At the University of Edinburgh, students have been back just three weeks yet there are already reports of an “exodus” on campus, as first-years feel the ramifications of strict social distancing measures.

In Pollock Halls, the University’s largest student accommodation, a handful of coronavirus cases have been confirmed since term started on September 21.

Certain corridors have been put in isolation, with students told not to leave while daily meals are delivered to their doors. But for the remaining 1900 students on Holyrood Park Rd, the outbreaks have led to tighter restrictions on their daily lives.

Residents must eat in the accommodation’s cafeteria alone, on individual tables. Gatherings of more than two people are forbidden in common areas and joining University sports teams is temporarily banned.

But in the last week, the University has come under fire from students, who have taken to social media to express their anger.

Leading the outcry is the campaign group ‘Pollock Prisoner’, which documents first-hand accounts of conditions inside the up to £9,000 a year halls of residence.

Under the tagline “world’s most expensive prison” are pictures of out-of-date sandwiches and meagre meals, as well as food which does not meet students’ religious dietary requirements.

Loading

A few pics of the isolation food that students are sending in. One girl just received an OUT OF DATE bread roll this morning (29/09). This is not sustainable - especially for people who may be ill with Covid and need nutritious food. The salads are tiny and the other food looks disgusting quite frankly. Pollock what are you doing !!!!! Share our page and message us with info and stories you have about the University Of Edinburgh. All stories will remain anonymous. #pollockhalls #universityofedinburgh #freshers #uni #university #universitylife #unistudent #uni2020 #2020 #scotland #edinburgh #parents #studentunion #mentalhealth #wellbeing #edinburghfreshers #parentsofstudents #pollockprisoner @edinburghuniversity.

View on Instagram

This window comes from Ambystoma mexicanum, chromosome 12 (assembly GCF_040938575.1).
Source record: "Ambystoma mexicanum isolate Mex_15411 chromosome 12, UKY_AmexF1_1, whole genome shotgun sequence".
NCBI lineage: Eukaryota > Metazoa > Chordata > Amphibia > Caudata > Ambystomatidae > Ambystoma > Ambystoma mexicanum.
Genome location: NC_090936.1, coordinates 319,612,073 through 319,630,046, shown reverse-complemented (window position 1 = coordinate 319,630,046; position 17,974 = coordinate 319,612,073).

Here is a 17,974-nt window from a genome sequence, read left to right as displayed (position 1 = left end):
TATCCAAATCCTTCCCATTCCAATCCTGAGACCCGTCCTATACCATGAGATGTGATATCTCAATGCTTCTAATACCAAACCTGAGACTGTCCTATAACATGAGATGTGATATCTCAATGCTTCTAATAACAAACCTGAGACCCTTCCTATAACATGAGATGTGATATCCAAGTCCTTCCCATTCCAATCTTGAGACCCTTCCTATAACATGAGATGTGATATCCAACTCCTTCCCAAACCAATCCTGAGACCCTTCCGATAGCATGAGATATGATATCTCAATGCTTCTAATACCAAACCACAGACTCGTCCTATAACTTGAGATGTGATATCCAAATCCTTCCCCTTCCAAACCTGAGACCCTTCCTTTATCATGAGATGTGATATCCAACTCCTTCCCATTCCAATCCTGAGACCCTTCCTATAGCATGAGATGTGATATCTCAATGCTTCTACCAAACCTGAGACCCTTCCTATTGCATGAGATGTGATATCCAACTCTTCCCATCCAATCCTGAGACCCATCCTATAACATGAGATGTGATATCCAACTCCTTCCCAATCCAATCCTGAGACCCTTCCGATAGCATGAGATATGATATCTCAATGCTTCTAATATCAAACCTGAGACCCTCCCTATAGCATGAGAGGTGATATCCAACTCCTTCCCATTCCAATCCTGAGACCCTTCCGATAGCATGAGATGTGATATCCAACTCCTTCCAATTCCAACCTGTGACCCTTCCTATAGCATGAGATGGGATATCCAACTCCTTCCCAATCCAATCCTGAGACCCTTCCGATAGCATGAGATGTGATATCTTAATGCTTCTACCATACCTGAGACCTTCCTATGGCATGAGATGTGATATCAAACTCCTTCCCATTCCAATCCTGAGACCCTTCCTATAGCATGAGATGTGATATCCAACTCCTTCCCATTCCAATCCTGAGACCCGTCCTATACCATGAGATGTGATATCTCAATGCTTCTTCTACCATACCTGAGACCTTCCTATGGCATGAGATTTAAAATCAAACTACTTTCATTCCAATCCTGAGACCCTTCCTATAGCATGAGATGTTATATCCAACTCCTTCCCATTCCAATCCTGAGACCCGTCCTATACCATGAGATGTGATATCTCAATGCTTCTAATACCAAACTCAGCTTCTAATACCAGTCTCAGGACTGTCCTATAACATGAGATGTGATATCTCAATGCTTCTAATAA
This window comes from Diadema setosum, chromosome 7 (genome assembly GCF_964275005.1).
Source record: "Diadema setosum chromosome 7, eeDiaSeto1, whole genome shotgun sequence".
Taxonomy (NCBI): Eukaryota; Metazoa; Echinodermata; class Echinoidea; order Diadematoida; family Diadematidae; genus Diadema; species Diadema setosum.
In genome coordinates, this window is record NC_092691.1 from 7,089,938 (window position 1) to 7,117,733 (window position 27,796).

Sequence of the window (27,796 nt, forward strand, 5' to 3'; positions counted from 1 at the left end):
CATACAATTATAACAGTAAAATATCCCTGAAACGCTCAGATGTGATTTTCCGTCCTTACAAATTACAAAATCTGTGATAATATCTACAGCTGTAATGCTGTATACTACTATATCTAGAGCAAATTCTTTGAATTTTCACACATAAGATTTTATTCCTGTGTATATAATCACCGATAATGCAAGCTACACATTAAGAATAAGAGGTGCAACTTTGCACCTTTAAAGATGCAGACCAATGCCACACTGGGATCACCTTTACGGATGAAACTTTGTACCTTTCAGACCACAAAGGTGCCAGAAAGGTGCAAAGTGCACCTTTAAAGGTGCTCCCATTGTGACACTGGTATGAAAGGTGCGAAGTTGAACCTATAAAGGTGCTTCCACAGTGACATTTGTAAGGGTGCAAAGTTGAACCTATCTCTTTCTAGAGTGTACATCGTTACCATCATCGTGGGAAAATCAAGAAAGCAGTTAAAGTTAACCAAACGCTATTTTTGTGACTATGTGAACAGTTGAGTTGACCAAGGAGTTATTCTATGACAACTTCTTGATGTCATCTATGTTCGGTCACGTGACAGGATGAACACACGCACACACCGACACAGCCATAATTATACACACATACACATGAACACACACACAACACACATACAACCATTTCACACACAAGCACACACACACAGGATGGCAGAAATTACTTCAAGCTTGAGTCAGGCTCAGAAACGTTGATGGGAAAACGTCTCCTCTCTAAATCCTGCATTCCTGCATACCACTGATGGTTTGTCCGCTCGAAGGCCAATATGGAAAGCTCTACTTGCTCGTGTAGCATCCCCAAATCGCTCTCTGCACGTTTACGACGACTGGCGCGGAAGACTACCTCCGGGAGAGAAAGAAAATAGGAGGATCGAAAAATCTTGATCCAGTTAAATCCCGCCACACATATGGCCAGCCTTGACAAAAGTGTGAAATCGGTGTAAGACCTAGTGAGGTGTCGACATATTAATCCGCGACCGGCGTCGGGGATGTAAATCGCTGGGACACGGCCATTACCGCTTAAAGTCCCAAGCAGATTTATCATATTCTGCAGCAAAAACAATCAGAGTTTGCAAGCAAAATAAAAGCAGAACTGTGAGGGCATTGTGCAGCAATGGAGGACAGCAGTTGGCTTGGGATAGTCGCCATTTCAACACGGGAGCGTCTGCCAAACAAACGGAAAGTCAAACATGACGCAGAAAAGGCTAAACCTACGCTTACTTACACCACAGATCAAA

One student, from Brixton, told the Wandsworth Times she is on the cusp of coming home.

“The only thing keeping me here is my new friends and the urge to fight against what the university is trying to do to us.

“It feels as though they’re trying to make it impossible to stay here due to the lack of food and support, but they won’t tell us to leave so they can keep our money. The food provision for those in isolation is horrific so a lot of people say they will go home if they have to isolate,” said the 18-year-old economics and politics student.

A 19-year-old cognitive science student said she has started university counselling sessions to weather the storm.

However, there are only a limited number of slots available, and often the public WiFi cannot support the calls. She said when she was on her first call the picture crashed, leaving her with only a microphone to communicate her anxieties.

“I understand the sacrifices we have to make because it’s a serious situation. But it feels a lot like we are being punished for being here, even though we were encouraged to come here.”

We have common sense, we’ll be responsible with distancing in public and wearing masks. We’re not trying to get anyone killed, we’re just trying to keep our mental wellbeing intact because it’s not at the moment,” said the student from Kent.  

 

 

The University of Edinburgh has responded to the allegations of poor treatment in Pollock Halls. A spokesperson said:

“University staff are working hard to provide care and support - including mental health support - for all students who are required to self-isolate by the Scottish Government.

“Catering staff will provide three meals a day for all students living in University-provided accommodation. These meals are available in vegan and gluten-free options to ensure that all dietary requirements are met.”